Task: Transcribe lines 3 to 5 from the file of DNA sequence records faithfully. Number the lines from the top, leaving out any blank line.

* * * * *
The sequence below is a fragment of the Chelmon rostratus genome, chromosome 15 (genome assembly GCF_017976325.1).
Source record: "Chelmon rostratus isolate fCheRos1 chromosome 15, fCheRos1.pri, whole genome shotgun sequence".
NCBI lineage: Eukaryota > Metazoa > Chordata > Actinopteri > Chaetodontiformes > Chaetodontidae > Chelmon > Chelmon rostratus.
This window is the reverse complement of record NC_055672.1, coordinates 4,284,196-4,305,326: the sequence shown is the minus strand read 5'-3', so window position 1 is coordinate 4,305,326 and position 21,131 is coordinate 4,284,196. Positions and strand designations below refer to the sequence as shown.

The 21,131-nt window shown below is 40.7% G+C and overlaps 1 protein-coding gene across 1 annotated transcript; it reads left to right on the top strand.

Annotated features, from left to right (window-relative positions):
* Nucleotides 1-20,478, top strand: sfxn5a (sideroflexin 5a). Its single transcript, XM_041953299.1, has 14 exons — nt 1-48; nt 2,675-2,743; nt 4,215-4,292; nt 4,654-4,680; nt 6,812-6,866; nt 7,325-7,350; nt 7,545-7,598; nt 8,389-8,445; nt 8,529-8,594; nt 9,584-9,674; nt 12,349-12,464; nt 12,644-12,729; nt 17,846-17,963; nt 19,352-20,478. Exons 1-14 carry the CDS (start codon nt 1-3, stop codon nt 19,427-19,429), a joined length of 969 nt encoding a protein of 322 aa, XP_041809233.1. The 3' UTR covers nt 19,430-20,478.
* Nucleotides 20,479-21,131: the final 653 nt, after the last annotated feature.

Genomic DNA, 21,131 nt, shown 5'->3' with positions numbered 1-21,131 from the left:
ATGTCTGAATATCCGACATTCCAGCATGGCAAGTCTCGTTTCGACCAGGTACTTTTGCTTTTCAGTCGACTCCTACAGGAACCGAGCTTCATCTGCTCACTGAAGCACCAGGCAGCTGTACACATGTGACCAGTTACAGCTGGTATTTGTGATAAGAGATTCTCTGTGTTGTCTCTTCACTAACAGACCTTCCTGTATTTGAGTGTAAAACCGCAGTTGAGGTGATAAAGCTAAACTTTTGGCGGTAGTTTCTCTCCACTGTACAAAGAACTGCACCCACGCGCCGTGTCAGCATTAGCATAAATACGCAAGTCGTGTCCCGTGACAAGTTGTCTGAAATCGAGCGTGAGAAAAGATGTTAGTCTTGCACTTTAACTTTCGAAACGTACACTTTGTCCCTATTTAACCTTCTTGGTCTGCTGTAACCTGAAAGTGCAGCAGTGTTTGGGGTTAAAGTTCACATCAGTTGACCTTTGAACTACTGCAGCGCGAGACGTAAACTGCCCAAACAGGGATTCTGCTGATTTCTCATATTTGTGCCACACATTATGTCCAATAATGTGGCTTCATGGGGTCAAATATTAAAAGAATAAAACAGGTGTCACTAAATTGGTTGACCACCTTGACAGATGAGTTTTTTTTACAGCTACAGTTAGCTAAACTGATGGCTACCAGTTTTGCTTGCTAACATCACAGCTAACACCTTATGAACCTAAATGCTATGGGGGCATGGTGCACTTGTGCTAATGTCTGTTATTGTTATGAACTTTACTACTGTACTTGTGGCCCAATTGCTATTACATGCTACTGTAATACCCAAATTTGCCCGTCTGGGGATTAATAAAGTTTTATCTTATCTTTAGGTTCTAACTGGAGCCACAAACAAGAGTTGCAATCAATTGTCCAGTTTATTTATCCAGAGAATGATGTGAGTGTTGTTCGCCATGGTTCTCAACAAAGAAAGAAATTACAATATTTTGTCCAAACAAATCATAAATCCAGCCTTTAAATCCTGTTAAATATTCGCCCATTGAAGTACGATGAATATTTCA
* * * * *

NCBI lineage: Eukaryota > Metazoa > Chordata > Actinopteri > Chaetodontiformes > Chaetodontidae > Chelmon > Chelmon rostratus.
This window is the reverse complement of record NC_055672.1, coordinates 4,284,196-4,305,326: the sequence shown is the minus strand read 5'-3', so window position 1 is coordinate 4,305,326 and position 21,131 is coordinate 4,284,196. Positions and strand designations below refer to the sequence as shown.

The 21,131-nt window shown below is 40.7% G+C and overlaps 1 protein-coding gene across 1 annotated transcript; it reads left to right on the top strand.